President Bush's bipartisan education reform initiative, The No Child Left Behind Act, has increased public school education spending by 40 percent and has provided more funds to poor children than any other education bill in this country's history.
So why is the secretary of education, Rod Paige, so upset?
"The most egregious issue that we must confront as a minority is the achievement gap between the performance of minority kids and their peers," Paige said, while pacing behind a long lacquered table in his downtown D.C. office.
According to the 2000 National Assessment of Education Progress (NAEP) test, 63 percent of black, inner-city fourth-graders and 58 percent of urban Hispanic fourth-graders are unable to demonstrate a "basic" proficiency in reading. The major implication being that four decades after Brown v. Board of Education, our public schools remain unequal.
So why are black and Hispanic students performing far worse than white students? Part of the problem is bound up in economic segregation. Since public school districts mirror housing patterns, economically segregated communities have produced economically segregated public schools. According to the Civil Rights Project at Harvard University, "More than 70 percent of the nation's black students now attend predominantly minority public schools."
In all likelihood, too many teachers in these schools believe that these poor students - mostly of color - cannot really do much better and so they tolerate a system with incredibly low achievement rates. President Bush's No Child Left Behind Act, was designed to redress this "soft bigotry of expectations." The education reform initiative holds entire schools accountable when subsets of students - defined by income, race, etc. - lag behind in test scores. The act would withhold large amounts of federal funding to those educational institutions that are failing to properly educate their students. At the same time, the Senate recently approved a private-school voucher program for D.C. parents. Both plans represent a fundamental policy shift toward holding perpetually dysfunctional public schools accountable for their failures. (The standard tact had been to reward underachieving schools with more money.)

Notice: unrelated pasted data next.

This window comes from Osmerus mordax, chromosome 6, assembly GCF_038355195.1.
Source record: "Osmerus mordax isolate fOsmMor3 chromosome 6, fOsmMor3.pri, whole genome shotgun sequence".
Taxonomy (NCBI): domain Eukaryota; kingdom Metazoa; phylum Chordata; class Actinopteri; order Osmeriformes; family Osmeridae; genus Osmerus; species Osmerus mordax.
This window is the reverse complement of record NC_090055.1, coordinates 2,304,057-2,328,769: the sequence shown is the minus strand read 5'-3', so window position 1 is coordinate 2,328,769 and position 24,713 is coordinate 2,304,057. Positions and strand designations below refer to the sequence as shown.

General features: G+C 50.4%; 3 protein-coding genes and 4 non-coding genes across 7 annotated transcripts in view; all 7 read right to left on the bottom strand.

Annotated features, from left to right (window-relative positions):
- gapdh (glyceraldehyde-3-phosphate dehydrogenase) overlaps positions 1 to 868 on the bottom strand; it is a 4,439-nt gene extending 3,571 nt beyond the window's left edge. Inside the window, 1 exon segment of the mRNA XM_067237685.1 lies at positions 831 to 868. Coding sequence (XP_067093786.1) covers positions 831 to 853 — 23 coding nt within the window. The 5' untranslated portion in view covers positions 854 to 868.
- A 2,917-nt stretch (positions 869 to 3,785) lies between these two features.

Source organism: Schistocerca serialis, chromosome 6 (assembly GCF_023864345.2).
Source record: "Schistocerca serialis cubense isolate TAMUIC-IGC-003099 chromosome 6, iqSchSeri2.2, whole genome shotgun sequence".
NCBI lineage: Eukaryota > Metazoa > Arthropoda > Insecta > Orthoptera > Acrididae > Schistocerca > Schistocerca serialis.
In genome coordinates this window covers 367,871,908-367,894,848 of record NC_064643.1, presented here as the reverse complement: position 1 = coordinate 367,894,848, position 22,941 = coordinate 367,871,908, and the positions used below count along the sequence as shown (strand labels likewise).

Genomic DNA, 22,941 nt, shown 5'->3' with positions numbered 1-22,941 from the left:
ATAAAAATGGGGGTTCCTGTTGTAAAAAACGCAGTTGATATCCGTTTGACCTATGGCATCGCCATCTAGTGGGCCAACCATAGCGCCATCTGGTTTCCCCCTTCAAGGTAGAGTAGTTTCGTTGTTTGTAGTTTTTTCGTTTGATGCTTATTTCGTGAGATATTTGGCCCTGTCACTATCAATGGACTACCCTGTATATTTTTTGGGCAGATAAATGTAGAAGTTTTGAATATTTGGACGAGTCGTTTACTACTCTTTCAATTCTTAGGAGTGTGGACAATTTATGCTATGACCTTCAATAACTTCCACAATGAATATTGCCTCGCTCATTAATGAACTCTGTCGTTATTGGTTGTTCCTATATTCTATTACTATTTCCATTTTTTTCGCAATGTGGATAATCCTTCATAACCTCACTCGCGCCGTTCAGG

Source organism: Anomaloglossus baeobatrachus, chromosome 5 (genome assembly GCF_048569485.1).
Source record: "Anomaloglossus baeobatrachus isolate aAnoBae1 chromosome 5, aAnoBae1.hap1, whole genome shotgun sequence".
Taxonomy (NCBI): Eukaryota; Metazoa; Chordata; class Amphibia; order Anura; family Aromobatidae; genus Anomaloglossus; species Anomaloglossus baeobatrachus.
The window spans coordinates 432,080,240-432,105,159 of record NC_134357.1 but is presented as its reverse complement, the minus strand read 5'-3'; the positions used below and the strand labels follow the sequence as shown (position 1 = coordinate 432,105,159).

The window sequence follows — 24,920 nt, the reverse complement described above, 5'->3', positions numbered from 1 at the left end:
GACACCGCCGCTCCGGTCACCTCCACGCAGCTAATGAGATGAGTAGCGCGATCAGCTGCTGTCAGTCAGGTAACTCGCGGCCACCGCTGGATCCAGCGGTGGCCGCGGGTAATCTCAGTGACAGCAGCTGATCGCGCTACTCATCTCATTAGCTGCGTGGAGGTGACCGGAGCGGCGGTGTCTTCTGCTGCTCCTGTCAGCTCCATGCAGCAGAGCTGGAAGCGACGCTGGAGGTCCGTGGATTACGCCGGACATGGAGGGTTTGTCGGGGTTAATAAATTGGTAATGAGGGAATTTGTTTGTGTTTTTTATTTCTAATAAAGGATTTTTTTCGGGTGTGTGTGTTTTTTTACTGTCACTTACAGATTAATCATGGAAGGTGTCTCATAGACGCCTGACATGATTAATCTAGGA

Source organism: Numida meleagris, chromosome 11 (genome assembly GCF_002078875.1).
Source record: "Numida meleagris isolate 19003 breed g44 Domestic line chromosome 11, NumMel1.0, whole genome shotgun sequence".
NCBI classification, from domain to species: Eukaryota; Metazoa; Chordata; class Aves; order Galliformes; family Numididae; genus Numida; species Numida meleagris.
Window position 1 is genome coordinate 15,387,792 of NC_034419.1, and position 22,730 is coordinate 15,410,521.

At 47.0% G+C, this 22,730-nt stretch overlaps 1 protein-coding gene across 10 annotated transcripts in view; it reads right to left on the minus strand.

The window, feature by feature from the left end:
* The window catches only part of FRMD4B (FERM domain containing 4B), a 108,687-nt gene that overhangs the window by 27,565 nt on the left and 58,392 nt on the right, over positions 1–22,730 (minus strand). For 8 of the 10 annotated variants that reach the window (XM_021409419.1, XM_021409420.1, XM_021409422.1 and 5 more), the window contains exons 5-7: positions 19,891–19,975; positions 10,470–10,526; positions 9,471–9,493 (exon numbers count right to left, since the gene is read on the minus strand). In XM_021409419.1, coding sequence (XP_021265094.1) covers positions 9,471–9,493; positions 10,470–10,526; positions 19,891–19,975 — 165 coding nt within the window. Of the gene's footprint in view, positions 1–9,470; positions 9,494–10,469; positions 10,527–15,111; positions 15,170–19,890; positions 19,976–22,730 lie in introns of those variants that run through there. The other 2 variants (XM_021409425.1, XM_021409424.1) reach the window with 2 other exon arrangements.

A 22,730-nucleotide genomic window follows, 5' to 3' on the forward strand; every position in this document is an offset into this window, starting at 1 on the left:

A former superintendent in the Houston public school system, Paige has long been at the forefront of the movement to increase educational options for underprivileged students. The reason for his support is straightforward: "Any efficiency expert would say the wider the choice, the better the efficiency. The same thing goes for educational systems. What motivation do public school administrators have for improvement without competition? But if parents can take their children somewhere else to learn, now administrators are going to get off their butts and make sure things are done right."
A 1999 poll by the Joint Center for Political and Economic Studies found that 70 percent of American blacks under the age of 35 support vouchers. For many of these families, vouchers offer the only way out of urban school systems.
"It's a disheartening situation," says Paige, who criticizes our so-called civil rights leaders - the Jesse Jacksons, Al Sharptons and Eleanor Norton Holmes - for opposing school vouchers. "It's an issue of the politics being more important to them then the impact it's having on the children."
Paige isn't surprised that black Americans overwhelmingly support school vouchers. "African-Americans are smart! Don't underestimate the interest in African-American and Hispanic mothers about their children, regardless of their economic status. For them it has nothing to do with politics. It has to do with making things better for their children. ... If I can take extraordinary measures and experiment with new ways to save the life of a child I'm going to do that."
The same goes for D.C. mayor, Anthony Williams, who has absorbed heaps of scorn for abandoning his opposition to vouchers and backing the D.C. pilot program. Critics accused Williams of selling out to the Bush administration. Williams offered a more honest assessment: "The definition of insanity is doing the same thing over and over and expecting a different result. We've been doing the same thing over and over in terms of our approach to education in this country and we need a new approach which is geared toward increasing educational options. Why should we continue to have segregated lousy schools for the poor? People should have a choice as to where they get their education."
Providing children with a decent education is something we can do to haul our society along. We may not be able to end all inequality; but we can, as individuals, demand that our underprivileged children have options when it comes to the single greatest instrument of empowerment - education. This is the rather straightforward goal of men like Secretary Paige and Mayor Williams. And it is the next great battleground in the fight for social equality.